I'm planning an experiment in which participants will respond to a stimulus by using a mouse to click somewhere on a computer screen. I'm interested in analyzing the strategies participants use to generate their responses.

On theoretical grounds, I expect the main strategies to be associated with a particular type of mouse movement trajectory, in which the mouse moves through a sequence of "fixations" prior to the final click. By "fixation" I mean a mouse movement to a certain spot (or small area) for purposes of "marking" the spot in the participant's mind. I expect fixations to be associated with the mouse cursor pausing or stopping within a small area (though it might not stop entirely), or by a sudden sharp change in direction without a pause.

How can I extract a succession of such "fixations" from the raw mouse cursor trajectory (i.e., positions & time stamps)?

  • $\begingroup$ may on stackoverflow you get better answers. $\endgroup$
    – MimSaad
    Apr 5, 2017 at 19:45
  • $\begingroup$ There are many studies that attempt similar things with eyetracking. The points you refer to are fixation points, which are spots that people gaze at for longer than 300 ms. $\endgroup$ Apr 5, 2017 at 19:55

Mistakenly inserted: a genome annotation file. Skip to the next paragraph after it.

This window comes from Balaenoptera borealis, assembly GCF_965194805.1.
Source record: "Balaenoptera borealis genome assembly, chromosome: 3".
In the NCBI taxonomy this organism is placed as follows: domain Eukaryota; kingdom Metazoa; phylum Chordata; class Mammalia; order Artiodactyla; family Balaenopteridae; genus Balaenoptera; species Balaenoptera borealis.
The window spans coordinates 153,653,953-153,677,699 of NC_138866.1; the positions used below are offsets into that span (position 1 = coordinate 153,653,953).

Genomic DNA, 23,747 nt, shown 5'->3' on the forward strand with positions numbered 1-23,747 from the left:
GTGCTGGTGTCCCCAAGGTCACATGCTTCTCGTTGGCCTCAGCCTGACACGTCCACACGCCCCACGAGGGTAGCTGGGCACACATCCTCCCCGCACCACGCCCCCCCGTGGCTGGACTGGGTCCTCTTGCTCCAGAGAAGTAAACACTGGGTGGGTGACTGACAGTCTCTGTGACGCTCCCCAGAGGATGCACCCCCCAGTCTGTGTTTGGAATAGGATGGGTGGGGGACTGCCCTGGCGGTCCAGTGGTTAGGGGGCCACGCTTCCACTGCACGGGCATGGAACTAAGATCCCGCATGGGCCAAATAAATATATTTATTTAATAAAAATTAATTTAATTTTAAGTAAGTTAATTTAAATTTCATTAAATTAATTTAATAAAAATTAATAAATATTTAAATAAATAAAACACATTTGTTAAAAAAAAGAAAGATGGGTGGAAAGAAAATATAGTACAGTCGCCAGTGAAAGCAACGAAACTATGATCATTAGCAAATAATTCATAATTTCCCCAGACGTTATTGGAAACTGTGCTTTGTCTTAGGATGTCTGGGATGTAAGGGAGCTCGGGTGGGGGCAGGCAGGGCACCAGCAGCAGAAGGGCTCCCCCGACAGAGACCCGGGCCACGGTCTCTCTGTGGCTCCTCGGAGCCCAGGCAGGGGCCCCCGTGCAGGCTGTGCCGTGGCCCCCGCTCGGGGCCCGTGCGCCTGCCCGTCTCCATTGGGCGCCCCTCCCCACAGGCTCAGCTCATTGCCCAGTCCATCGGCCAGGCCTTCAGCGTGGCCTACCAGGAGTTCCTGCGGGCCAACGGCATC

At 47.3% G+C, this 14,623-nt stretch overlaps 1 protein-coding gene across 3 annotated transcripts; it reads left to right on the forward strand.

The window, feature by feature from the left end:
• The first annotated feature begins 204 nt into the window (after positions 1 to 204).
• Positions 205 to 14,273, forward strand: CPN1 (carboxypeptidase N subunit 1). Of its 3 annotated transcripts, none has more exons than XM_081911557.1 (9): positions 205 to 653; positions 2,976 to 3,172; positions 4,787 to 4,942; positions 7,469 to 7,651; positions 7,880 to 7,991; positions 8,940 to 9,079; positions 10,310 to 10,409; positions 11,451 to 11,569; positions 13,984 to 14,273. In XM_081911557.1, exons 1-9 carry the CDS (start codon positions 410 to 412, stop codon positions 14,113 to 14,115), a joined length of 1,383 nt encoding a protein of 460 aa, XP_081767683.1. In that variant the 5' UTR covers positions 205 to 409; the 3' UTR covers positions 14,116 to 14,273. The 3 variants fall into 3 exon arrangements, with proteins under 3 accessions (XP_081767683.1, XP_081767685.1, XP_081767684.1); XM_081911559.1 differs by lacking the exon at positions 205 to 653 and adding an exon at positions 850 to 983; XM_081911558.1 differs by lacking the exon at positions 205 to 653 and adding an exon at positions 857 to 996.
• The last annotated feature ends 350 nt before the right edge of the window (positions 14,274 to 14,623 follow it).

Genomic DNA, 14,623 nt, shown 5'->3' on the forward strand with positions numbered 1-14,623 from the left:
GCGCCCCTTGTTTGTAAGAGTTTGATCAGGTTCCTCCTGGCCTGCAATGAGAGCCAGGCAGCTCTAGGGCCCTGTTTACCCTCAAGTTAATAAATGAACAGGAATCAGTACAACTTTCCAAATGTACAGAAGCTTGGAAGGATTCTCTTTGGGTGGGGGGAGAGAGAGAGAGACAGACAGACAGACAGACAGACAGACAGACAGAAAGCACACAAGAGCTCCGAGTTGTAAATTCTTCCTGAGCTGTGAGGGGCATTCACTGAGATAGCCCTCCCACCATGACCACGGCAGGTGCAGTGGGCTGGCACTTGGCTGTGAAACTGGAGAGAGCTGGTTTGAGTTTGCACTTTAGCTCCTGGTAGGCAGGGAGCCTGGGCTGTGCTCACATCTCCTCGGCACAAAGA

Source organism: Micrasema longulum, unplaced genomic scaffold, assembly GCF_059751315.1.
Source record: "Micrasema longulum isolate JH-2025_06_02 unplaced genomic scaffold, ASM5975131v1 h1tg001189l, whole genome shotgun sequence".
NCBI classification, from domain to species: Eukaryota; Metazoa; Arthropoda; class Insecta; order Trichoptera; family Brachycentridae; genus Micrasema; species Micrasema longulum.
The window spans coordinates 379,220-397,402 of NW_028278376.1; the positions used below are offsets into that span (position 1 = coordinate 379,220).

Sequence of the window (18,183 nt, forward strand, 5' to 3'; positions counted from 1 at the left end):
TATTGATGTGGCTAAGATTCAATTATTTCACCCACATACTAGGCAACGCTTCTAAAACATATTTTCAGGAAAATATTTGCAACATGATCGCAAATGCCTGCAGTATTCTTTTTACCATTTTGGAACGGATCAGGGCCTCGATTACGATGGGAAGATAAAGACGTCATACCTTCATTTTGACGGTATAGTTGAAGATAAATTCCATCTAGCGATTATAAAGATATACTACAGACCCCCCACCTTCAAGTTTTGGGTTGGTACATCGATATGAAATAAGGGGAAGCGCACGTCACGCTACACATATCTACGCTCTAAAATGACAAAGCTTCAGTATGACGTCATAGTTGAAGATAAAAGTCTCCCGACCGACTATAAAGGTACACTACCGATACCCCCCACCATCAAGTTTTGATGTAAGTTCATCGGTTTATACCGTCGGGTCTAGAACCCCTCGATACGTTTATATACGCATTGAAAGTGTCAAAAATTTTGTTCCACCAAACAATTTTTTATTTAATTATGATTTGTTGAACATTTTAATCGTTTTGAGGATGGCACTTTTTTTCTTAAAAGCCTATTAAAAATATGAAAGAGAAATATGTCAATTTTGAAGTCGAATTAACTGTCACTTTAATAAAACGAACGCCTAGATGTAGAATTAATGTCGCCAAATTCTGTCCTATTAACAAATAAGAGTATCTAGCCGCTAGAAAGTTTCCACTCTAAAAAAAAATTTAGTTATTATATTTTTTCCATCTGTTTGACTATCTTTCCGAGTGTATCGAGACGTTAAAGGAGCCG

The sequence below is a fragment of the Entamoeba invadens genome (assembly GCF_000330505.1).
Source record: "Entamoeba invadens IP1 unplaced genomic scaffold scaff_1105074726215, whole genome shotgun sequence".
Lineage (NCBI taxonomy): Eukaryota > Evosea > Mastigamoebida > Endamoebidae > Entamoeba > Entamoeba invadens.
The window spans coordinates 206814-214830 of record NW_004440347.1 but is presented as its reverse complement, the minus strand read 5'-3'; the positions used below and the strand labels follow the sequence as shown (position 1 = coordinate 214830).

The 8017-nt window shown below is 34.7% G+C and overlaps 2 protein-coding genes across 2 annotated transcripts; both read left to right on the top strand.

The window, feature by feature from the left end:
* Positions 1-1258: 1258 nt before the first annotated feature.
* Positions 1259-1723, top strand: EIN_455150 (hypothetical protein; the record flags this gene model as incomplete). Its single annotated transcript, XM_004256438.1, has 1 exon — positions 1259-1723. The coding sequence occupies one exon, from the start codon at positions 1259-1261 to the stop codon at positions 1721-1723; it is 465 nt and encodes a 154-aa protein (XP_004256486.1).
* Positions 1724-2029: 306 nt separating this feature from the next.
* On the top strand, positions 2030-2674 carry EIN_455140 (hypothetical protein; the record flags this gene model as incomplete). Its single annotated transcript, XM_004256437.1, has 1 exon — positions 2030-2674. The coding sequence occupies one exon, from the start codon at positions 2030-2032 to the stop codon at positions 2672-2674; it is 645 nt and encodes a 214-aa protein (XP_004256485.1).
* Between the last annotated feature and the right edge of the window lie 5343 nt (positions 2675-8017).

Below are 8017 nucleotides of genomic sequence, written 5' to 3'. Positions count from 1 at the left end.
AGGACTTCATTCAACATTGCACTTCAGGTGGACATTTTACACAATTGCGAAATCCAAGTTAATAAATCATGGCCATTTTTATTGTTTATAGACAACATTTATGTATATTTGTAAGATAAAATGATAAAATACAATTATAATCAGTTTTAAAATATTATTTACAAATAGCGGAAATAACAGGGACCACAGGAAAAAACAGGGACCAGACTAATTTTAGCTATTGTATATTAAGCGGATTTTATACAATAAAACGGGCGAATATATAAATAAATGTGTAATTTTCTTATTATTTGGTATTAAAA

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    $\begingroup$ I'm voting to close this question as off-topic because the chances are higher to find an answer at StackOverflow. $\endgroup$ Apr 14, 2017 at 12:25
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    $\begingroup$ @Baixiwei, I found this paper that discusses some psuedo algorithms for assessing eye tracking fixations. Maybe it could be of use for you: gruberpeplab.com/teaching/psych231_fall2013/documents/… . For any technical implementation of those algorithms I would like to refer you to www.stackoverflow.com . If you would like to know more about the concept of fixations in Eyetracking I could formulate an answer any time soon. $\endgroup$ Apr 20, 2017 at 6:47
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    $\begingroup$ I think this is a legitimate methodological question for behavioral scientists. I have read many papers in cognitive science concerned where mouse and keyboard clicks are relevant. So, I'd agree with the advice that you may get better answers on a more technical forum, but it is on topic here. I usually go with the idea that if something is on topic at two sites, that it is up to the OP to choose. $\endgroup$ Apr 21, 2017 at 2:13

1 Answer 1


I think the key term here is dwell time. There is abundant literature on this. For example, Sample et al. (2008), go into quite some detail as to how to calculate this. In a nutshell, it basically boils down to defining a cluster of pixels around the mouse pointer tip. If the mouse cursor stays within those bounds, the clock should start ticking. A certain time-based cutoff criterion (say a few hundred milliseconds) could mark it as a dwell.

- Sample et al., Geospatial Services and Applications for the Internet (2008), Springer


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